repletion


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re·ple·tion

 (rĭ-plē′shən)
n.
1. The condition of being fully supplied or completely filled.
2. A state of excessive fullness.

repletion

(rɪˈpliːʃən)
n
1. the state or condition of being replete; fullness, esp excessive fullness due to overeating
2. the satisfaction of a need or desire

re•ple•tion

(rɪˈpli ʃən)

n.
1. the condition of being filled or abundantly supplied; fullness.
2. overfullness resulting from excessive eating or drinking; surfeit.
[1350–1400]
ThesaurusAntonymsRelated WordsSynonymsLegend:
Noun1.repletion - the state of being satisfactorily full and unable to take on more
fullness - the condition of being filled to capacity
2.repletion - eating until excessively full
eating, feeding - the act of consuming food

repletion

noun
The condition of being full to or beyond satisfaction:
Translations

repletion

[rɪˈpliːʃən] N (liter) → saciedad f, repleción f
to eat to repletioncomer realmente bien

repletion

n (form)Sättigung f; to eat to repletionessen, bis man gesättigt ist

repletion

[rɪˈpliːʃn] n (frm) → sazietà
References in classic literature ?
"Their fundamental is, that all diseases arise from repletion; whence they conclude, that a great evacuation of the body is necessary, either through the natural passage or upwards at the mouth.
One can gorge sights to repletion as well as sweetmeats.
Life and death went hand in hand; wealth and poverty stood side by side; repletion and starvation laid them down together.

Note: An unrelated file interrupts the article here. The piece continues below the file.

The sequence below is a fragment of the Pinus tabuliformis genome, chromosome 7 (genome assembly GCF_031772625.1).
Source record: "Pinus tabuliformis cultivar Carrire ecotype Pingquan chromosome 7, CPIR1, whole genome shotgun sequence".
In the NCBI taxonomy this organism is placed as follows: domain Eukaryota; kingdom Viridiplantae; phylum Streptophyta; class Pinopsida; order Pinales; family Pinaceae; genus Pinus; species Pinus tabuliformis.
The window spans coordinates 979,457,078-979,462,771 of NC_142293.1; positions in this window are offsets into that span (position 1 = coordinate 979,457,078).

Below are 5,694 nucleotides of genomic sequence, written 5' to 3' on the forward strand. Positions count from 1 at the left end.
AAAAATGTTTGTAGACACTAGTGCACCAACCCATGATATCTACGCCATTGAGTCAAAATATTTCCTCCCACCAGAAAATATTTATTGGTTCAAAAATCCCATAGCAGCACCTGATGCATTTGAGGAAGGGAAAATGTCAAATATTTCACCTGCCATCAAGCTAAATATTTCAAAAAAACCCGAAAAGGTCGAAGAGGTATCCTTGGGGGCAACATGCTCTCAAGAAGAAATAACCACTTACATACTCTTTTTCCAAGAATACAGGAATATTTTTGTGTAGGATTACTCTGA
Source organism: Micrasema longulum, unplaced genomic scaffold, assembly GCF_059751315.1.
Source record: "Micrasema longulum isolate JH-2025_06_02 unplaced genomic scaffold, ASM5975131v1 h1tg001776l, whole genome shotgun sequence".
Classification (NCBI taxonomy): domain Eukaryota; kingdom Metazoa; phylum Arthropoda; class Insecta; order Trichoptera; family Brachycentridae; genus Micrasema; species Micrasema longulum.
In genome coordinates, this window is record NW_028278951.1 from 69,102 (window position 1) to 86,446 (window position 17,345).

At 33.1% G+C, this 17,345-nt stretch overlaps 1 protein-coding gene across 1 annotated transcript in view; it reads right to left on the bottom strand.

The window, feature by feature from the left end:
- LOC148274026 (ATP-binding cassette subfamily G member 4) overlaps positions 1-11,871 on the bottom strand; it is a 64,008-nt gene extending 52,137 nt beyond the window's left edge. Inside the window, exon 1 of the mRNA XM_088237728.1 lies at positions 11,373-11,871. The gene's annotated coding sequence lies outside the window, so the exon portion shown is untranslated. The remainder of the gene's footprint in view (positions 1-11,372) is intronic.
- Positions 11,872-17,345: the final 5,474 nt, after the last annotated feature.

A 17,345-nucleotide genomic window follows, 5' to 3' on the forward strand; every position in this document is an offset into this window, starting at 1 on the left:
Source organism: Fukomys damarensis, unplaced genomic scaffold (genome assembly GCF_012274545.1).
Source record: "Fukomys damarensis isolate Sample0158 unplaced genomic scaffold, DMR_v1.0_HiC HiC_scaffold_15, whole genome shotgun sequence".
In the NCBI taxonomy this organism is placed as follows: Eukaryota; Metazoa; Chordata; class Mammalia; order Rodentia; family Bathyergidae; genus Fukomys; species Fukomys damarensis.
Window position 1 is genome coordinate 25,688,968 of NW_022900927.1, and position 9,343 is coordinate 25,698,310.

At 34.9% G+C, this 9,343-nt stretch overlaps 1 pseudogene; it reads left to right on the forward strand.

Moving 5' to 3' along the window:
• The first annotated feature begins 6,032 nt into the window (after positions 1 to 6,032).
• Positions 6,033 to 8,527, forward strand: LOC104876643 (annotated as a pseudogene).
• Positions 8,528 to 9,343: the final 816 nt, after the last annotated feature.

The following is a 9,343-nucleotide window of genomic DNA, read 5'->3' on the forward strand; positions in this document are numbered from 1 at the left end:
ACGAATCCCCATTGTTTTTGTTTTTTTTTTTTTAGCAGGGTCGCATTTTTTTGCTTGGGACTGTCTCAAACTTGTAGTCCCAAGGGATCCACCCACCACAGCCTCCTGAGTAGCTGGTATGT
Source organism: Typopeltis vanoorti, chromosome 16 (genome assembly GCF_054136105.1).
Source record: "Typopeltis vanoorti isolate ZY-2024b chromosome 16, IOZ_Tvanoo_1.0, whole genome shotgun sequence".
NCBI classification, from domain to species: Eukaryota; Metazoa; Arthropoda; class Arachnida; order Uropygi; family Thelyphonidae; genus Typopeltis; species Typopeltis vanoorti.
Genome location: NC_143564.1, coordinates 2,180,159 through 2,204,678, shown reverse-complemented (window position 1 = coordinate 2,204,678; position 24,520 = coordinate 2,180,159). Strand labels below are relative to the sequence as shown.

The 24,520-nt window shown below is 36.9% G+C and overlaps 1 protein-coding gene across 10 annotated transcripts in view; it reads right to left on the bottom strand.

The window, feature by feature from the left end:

I have forbidden Adele to talk to me about her presents, and she is bursting with repletion: have the goodness to serve her as auditress and interlocutrice; it will be one of the most benevolent acts you ever performed."
"Because," replied the doctor, "our master Hippocrates, the polestar and beacon of medicine, says in one of his aphorisms omnis saturatio mala, perdicis autem pessima, which means 'all repletion is bad, but that of partridge is the worst of all."
She reached out her hand to Billy's and sighed with sheer repletion of content.
"You may well say as much," cried Paul, who was now compelled to pause from pure repletion; "I will answer for some pounds of the fellow, weighed by the truest steel-yards west of the Alleghanies.
He lay like a filthy leech, exhausted with his repletion.
Wealth and poverty, fame and obscurity, power and subordination, strength and weakness, health and disease, culture and ignorance, work and leisure, repletion and hunger, virtue and vice, are only greater or lesser degrees of freedom.
It clarifies how to differentiate between internal and external, vacuity and repletion, and cold and heat to determine cause.
They noted that supremacy of Parliament would be maintained after repletion of amendments in the Constitution made by the dictatorial governments.
Nurses should anticipate the need for repletion of iron stores in the patient on HD who is iron deficient, defined by the NKF's Kidney Dialysis Outcomes Quality Initiative (KDOQI) guidelines as a serum ferritin level of 200 ng/mL or less plus a TSAT of 20% or less or a CHr of 29 pg/cell or less (NKF, 2006).